Are you seeing a trend here?  Cold milk is delicious milk!

If you follow these 8 simple steps I promise your goat milk will taste delicious every time!

Step #7  Keep your Bucks at a Distance.

If you have bucks on your property you know all about rut and the pungent odor that comes with it. If your bucks are in rut, make sure they are downwind so that odor does not seep into the milk.

Remember goat milk will absorb the smells around it so it is important to eliminate as many of those smells as possible.

A goat buck. Goat breeds list

Step #8  Be Careful what you Feed your Dairy Goats.

I remember one time I learned garlic was great for goats.  So I took a bunch of cloves and fed them a handful. Want to guess what happened?  Yep, garlic-flavored goat milk.

I learned that what goes into a goat will defiantly come out in your milk. 

Ninja Tip:  If you feed kelp to your goats and find that your milk tastes off, you may want to remove the kelp to see if it is the culprit. Sometimes the kelp can affect the taste of the milk but not always. I had an Alpine goat who’s milk tasted just awful. After trying several different things a friend suggested removing the kelp. Yep, that was the problem. 

A goat eating grain. If you follow these 8 simple steps I promise your goat milk will taste delicious every time!

Learning to handle your goat milk the correct way is the key to fresh and wonderful tasting milk.  Follow these steps and you will be a lover of goat milk and your goat milk taste before you know it. 

READ: DAIRY GOAT BREEDS – CHOOSE THE BEST GOAT FOR YOUR FAMILY

 

How to get great tasting goat milk every time

8 tips for the delicious tasting goat milk

If you follow these 8 simple steps I promise your goat milk will taste delicious every time! How to ensure you have goat milk that tastes perfect every single time. #goatmilk #dairygoats #urbanfarming #backyardfarming #homesteading

16 Comments

  1. I tried the whole pail thing and found it was much easier to just milk into quart mason jars. I use the rims to keep coffee filters in place (no hair or dust in my milk!), although you can’t screw the lids on too tight or they balloon up. I get to keep each does milk separate (makes it easy to tell if something is going wrong before you find it in the strip cup because the milk will taste different before you see it), and I get a good idea of how much milk each is producing without having to measure or weigh anything.

    1. Hi Natasha,

      When I am only milking one goat I also milk right into a mason jar. I have found it much easier to use the bucket when milking multiple goats. I pour the milk into mason jars with the goat’s name written on the lid. That way I know who gave what milk. I love how you use the rims to keep the filters in place, I will have to use this tip!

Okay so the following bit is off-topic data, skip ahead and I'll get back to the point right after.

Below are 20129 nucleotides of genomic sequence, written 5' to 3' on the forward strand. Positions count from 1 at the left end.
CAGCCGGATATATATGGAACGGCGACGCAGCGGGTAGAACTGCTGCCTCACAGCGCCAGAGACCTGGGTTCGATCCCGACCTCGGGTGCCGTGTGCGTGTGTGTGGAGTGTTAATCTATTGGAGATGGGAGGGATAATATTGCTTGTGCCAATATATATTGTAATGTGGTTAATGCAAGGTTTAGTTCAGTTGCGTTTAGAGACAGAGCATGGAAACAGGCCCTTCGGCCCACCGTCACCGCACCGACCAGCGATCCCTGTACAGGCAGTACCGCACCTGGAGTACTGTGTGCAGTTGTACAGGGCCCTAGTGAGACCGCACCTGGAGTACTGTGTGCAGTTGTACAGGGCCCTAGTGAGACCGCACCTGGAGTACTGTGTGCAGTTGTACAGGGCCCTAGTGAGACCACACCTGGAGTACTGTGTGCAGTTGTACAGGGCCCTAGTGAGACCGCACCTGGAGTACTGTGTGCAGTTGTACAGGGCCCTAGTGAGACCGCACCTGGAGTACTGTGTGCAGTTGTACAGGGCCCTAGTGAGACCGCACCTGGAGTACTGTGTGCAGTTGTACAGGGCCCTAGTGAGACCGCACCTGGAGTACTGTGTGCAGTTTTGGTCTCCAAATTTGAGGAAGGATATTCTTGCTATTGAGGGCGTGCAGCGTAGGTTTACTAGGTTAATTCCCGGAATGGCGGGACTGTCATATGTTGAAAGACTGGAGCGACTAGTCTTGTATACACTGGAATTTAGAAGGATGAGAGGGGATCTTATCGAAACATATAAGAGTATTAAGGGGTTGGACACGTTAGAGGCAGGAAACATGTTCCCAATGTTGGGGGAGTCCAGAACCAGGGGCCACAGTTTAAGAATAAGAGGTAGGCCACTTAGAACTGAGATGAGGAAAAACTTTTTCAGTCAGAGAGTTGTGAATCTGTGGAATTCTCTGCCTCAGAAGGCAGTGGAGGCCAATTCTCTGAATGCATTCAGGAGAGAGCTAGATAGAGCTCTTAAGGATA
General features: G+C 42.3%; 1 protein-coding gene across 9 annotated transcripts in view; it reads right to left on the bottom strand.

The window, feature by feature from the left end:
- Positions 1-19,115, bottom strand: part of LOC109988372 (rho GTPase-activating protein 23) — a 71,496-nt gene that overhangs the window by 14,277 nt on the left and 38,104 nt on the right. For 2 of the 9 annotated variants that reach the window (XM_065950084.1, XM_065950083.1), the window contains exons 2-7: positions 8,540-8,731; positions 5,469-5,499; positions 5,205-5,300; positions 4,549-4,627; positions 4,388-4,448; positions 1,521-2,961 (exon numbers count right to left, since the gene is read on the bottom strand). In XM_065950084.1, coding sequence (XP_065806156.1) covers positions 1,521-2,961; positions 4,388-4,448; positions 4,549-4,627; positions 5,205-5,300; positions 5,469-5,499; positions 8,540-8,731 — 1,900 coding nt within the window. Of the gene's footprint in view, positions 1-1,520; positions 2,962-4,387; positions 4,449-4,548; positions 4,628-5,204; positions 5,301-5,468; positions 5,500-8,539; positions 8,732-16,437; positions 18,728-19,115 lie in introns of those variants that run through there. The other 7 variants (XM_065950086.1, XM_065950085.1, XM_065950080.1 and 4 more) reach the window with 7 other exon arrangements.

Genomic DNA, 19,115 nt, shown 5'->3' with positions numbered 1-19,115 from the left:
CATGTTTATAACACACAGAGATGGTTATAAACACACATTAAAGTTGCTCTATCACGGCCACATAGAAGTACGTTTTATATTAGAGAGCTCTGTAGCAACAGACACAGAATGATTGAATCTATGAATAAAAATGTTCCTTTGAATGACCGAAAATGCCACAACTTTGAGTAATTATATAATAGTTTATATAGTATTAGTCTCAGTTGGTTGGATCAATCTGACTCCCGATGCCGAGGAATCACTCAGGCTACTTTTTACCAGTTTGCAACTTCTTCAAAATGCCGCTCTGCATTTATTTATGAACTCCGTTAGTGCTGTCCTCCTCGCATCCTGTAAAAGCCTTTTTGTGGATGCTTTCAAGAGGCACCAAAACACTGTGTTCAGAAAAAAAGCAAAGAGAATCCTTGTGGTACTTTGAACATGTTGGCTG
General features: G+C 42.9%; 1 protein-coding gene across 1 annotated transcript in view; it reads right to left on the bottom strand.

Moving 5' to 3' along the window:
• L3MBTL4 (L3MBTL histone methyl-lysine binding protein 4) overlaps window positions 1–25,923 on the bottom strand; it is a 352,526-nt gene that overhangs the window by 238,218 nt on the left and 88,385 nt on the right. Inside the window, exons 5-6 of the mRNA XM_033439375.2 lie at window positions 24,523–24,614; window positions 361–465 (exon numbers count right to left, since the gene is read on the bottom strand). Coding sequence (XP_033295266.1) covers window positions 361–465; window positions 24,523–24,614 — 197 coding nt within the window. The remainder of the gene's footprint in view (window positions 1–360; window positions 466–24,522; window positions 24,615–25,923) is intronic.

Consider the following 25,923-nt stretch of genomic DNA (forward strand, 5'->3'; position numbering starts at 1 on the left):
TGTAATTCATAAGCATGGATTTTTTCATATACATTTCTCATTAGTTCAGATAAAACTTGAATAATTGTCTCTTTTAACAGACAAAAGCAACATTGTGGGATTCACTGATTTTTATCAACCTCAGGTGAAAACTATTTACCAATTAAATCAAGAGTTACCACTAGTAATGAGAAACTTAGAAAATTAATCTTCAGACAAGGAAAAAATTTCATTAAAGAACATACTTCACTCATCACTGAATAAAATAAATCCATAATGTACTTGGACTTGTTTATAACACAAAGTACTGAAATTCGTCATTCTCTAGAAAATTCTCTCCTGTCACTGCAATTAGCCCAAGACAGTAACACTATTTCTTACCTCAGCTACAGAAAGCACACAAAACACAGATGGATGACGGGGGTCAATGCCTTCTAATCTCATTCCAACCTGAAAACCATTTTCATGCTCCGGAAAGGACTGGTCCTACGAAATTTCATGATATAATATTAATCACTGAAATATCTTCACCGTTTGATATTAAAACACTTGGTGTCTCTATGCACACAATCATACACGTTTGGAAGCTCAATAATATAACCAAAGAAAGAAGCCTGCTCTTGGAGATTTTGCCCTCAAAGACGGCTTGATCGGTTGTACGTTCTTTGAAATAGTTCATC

2. We freeze water in bottles and put two in the pail and milk over them. Instant chill. Bottles are always washed and put back in freezer for next milking. Always use stainless pail. Love goat milk.

  3. Thank you so much for sharing this post on Our Simple Homestead Hop! This spring we will be adding Nigerian Dwarf goats to our homestead and I need all the tips I can get! I’m beyond excited and think I’m driving the hubby crazy!

  4. Mary Kay Caddy says:

    what do you use for filtering the milk. is jus using a coffee filer enough

    1. Hi Mary Kay,
      I have tried to use coffee filters and they are okay in a pinch, but they just aren’t sturdy enough if you are milking more than a couple goats. The disk filters I use are $5.60 for 100 which comes out to less than 6cents a filter. I use the same filter for all goat’s milk at each milking. If you are only milking one or two goats the coffee filters should work just fine.
      Thanks for stopping by!
      Tracy Lynn

  5. What do you feed your goats to get the best tasting milk?

    1. Hello, Cara!!
      I feed a barley and oat mixture that I soak in water and ACV (apple cider vinegar). I then mix in BOSS (black oil sunflower seeds) and supplement with herbs.

      1. Cassandra says:

        I would love to know about your feed ration. My son raises dairy goats and has a hard time with keeping them at full milk production.

        1. That is a pretty loaded question, Cassandra!
          I raise large Nubian goats and when I have them in milk I feed a large portion of Chaffhaye and 1-3 cups of feed soaked in ACV. When there is an issue with milk production and I have checked all other areas that may be causing issues, then I will try increasing the feed. But that is always my last resort.
          If they are healthy, worm-free, parasite free, and have access to a good quality browse then increasing feed slowly maybe something to try. You can also do the natural approach and add Fennel to encourage milk production. Are these goats that usually produce well that no longer are? Another thought is they may be just low producers too.
          This is a tricky area and one that can be incredibly frustrating for goat owners.
          Tracy Lynn

  6. We just added 2 year old Nigerian dwarf does to our farm that I was gifted (yay! I’ve always dreamed of owning them!) And this post was so chock full of amazing info! Thanks so much! I can’t wait to get started! They will be meeting their buck sometime in the next 3 months.

  7. Sharon Leenman says:

    Hi, I have young children and was told to pasteurise the milk first before giving it to the children. How does this all work when trying to keep the milk constantly cold. Does pasteurising the milk make it taste different?

    1. Hey, Sharon….
      We raised all of our kids on non-pasteurized goat milk. With that being said, not everyone is comfortable drinking the milk without pasteurizing it so that will have to be your decision ultimately.
      Just remember, pasteurizing was introduced back in the day when clean animal pens were non-existent. Today with modern ways to keep things clean and sterilized it is easier to keep the milk clean as well.
      Again, do the research and make a decision that is based on your family and your convictions. 🙂
      Tracy Lynn